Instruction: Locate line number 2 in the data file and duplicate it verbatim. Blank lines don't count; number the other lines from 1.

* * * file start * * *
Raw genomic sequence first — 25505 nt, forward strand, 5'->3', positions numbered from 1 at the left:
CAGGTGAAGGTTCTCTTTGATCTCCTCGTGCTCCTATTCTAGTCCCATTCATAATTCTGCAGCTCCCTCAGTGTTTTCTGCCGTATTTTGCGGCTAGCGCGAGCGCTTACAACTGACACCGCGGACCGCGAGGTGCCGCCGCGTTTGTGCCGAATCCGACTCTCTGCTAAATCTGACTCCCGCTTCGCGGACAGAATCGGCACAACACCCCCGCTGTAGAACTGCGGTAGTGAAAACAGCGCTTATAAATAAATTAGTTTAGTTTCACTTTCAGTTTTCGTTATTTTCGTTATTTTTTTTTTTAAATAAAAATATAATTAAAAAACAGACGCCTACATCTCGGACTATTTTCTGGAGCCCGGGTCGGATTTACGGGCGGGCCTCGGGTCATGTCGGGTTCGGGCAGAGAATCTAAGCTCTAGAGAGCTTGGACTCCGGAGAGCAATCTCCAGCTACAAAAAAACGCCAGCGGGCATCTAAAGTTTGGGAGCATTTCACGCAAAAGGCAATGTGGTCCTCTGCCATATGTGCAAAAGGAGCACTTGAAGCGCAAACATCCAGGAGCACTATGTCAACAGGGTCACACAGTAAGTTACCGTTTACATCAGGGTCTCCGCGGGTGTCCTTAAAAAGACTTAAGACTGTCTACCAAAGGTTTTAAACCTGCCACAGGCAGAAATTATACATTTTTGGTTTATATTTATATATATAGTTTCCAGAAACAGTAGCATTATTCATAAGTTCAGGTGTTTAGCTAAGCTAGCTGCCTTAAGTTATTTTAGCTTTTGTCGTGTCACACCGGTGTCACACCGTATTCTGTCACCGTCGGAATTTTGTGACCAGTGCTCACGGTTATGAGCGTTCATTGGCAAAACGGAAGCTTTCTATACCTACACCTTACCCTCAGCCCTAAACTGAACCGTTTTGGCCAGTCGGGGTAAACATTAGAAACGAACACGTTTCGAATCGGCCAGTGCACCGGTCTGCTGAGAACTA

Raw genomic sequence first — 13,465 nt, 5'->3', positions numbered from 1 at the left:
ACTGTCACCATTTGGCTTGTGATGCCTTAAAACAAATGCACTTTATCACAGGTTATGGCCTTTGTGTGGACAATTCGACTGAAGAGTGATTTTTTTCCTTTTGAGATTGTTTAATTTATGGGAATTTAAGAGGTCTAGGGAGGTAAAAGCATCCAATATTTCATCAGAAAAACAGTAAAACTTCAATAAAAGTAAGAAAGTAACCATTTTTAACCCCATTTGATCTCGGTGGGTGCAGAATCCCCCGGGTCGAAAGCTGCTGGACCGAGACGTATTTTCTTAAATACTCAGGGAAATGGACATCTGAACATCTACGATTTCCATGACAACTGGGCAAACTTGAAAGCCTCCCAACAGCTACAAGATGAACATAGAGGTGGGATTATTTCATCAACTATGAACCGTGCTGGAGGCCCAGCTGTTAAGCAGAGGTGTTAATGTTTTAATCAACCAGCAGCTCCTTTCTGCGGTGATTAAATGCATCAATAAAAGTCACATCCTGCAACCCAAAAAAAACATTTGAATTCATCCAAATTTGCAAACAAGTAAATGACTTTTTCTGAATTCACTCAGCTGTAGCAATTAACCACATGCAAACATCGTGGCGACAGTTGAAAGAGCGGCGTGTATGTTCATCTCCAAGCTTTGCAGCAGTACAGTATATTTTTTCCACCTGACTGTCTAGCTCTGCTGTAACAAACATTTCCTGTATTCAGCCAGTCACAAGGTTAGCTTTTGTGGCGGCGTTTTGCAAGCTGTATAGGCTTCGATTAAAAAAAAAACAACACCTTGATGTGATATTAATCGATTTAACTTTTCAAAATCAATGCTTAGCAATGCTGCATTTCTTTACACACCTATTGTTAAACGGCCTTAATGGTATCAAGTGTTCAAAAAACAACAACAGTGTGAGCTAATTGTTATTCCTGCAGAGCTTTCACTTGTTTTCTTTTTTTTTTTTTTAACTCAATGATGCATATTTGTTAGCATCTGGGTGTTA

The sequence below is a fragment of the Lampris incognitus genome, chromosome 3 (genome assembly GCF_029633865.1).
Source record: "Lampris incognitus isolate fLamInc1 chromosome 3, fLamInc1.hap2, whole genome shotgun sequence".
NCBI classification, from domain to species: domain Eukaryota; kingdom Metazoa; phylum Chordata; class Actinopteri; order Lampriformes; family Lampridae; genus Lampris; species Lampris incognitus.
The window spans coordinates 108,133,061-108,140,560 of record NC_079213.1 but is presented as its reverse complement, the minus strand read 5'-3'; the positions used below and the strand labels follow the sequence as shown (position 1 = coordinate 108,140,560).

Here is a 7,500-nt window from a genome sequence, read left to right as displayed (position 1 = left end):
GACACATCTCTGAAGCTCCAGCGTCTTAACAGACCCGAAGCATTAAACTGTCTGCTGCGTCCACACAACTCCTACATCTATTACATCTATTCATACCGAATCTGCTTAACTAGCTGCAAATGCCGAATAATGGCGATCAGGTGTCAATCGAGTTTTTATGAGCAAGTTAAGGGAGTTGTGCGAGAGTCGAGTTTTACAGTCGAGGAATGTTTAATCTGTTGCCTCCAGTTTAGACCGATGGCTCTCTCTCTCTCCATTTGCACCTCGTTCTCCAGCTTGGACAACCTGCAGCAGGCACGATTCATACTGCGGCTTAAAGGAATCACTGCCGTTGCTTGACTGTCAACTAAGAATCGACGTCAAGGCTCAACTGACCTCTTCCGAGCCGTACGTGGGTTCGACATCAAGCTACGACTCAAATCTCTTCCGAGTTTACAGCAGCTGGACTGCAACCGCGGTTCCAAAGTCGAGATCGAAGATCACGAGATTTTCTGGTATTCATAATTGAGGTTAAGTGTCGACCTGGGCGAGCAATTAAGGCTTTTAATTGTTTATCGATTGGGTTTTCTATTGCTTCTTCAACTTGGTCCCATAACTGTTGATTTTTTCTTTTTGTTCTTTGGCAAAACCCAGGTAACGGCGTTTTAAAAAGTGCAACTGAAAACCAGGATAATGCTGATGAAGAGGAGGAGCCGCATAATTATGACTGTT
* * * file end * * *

CAGGTGAAGGTTCTCTTTGATCTCCTCGTGCTCCTATTCTAGTCCCATTCATAATTCTGCAGCTCCCTCAGTGTTTTCTGCCGTATTTTGCGGCTAGCGCGAGCGCTTACAACTGACACCGCGGACCGCGAGGTGCCGCCGCGTTTGTGCCGAATCCGACTCTCTGCTAAATCTGACTCCCGCTTCGCGGACAGAATCGGCACAACACCCCCGCTGTAGAACTGCGGTAGTGAAAACAGCGCTTATAAATAAATTAGTTTAGTTTCACTTTCAGTTTTCGTTATTTTCGTTATTTTTTTTTTTAAATAAAAATATAATTAAAAAACAGACGCCTACATCTCGGACTATTTTCTGGAGCCCGGGTCGGATTTACGGGCGGGCCTCGGGTCATGTCGGGTTCGGGCAGAGAATCTAAGCTCTAGAGAGCTTGGACTCCGGAGAGCAATCTCCAGCTACAAAAAAACGCCAGCGGGCATCTAAAGTTTGGGAGCATTTCACGCAAAAGGCAATGTGGTCCTCTGCCATATGTGCAAAAGGAGCACTTGAAGCGCAAACATCCAGGAGCACTATGTCAACAGGGTCACACAGTAAGTTACCGTTTACATCAGGGTCTCCGCGGGTGTCCTTAAAAAGACTTAAGACTGTCTACCAAAGGTTTTAAACCTGCCACAGGCAGAAATTATACATTTTTGGTTTATATTTATATATATAGTTTCCAGAAACAGTAGCATTATTCATAAGTTCAGGTGTTTAGCTAAGCTAGCTGCCTTAAGTTATTTTAGCTTTTGTCGTGTCACACCGGTGTCACACCGTATTCTGTCACCGTCGGAATTTTGTGACCAGTGCTCACGGTTATGAGCGTTCATTGGCAAAACGGAAGCTTTCTATACCTACACCTTACCCTCAGCCCTAAACTGAACCGTTTTGGCCAGTCGGGGTAAACATTAGAAACGAACACGTTTCGAATCGGCCAGTGCACCGGTCTGCTGAGAACTA